"Elijah was a great supporter and believer in digital health technology for Indigenous Peoples"
Elijah Harper (1949-2013) was born on March 3, 1949 at Red Sucker Lake in northeastern Manitoba, the son of Allan B. and Ethel Harper. He was educated at residential schools in Norway House, Brandon and Birtle, Manitoba. He attended secondary schools in Garden Hill and Winnipeg; in 1971 and 1972. As an Oji-Cree leader and residential school survivor, Elijah Harper has established his name in Canadian history as a constitutional maverick and continues to fight for the rights of Aboriginal people and the betterment of the human condition around the world.
Harper studied at the University of Manitoba and quickly began work in community development, as supervisor for the Manitoba Indian Brotherhood, and program analyst for the Manitoba Department of Northern Affairs.
At the age of 29, Harper became the chief of the Red Sucker Lake Indian Band (now Red Sucker Lake First Nation) and three years later, was elected as Member of Legislative Assembly for the Rupertsland constituency making him the first member of a First Nation to serve in the Manitoba Legislature as an MLA. During this time, he served as Minister Without Portfolio Responsible for Native Affairs, and as Minister of Northern Affairs.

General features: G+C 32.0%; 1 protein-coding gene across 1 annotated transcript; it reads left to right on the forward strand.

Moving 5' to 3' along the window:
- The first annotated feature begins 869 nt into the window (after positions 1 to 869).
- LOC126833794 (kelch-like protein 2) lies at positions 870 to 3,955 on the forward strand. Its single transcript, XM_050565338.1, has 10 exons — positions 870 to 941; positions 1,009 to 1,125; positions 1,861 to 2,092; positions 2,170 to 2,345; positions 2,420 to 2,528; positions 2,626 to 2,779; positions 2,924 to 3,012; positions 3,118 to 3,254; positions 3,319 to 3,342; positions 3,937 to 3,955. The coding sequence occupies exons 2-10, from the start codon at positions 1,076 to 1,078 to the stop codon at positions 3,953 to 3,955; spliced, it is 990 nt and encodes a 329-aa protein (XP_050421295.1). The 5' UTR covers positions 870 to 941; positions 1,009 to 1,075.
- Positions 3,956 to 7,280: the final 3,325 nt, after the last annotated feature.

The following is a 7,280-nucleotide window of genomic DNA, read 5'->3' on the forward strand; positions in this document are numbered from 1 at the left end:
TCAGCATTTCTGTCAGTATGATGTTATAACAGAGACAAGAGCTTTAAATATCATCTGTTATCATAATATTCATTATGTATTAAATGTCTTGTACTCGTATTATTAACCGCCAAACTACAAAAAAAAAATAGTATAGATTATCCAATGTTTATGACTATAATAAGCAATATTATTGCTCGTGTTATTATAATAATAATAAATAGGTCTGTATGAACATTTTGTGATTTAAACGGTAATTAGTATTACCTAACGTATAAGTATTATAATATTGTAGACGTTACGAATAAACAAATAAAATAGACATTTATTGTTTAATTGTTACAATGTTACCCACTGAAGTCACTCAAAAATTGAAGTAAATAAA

While Harper was sitting as MLA, as opposition member, he made Canadian history in 1990 when had the bells of the legislature ring when he blocked the Canadian constitutional amendment known as the Meech Lake Accord due to insufficient participation, inclusiveness and recognition of Aboriginal people in the proposed constitutional amendment. This constitutional roadblock sent a strong message to all Canadians as a reminder that Aboriginal people need to be included in the process.
During that same year, the Canadian Press voted him Newsmaker of the Year, was awarded the Stanley Knowles Humanitarian Award – an honour shared by Nelson Mandela of South Africa, and was bestowed with the title of Honourary Chief for Life by Red Sucker Lake First Nation. In addition to those honours he received the commemorative medal of Canada from the Governor General for his dedication and commitment as a public servant and continues to earn honours and accolades for his work.
In January 1988, he was appointed by the Privy Council as Commissioner for the Indian Claims Commission; he resigned in October 2000. After resigning from the Legislative Assembly (Manitoba) in 1992, he was elected as Member of Parliament for the Churchill constituency in northern Manitoba, one of the largest electoral districts in Canada in 1993.
His commitment to human rights and betterment of the human condition has taken him around the world including Great Britain, the International Court of Justice at The Hague, the European Parliament in France, South Africa, the Americas and was involved in charitable work with World Vision in Tanzania, Kenya and the Republic of China (Taiwan).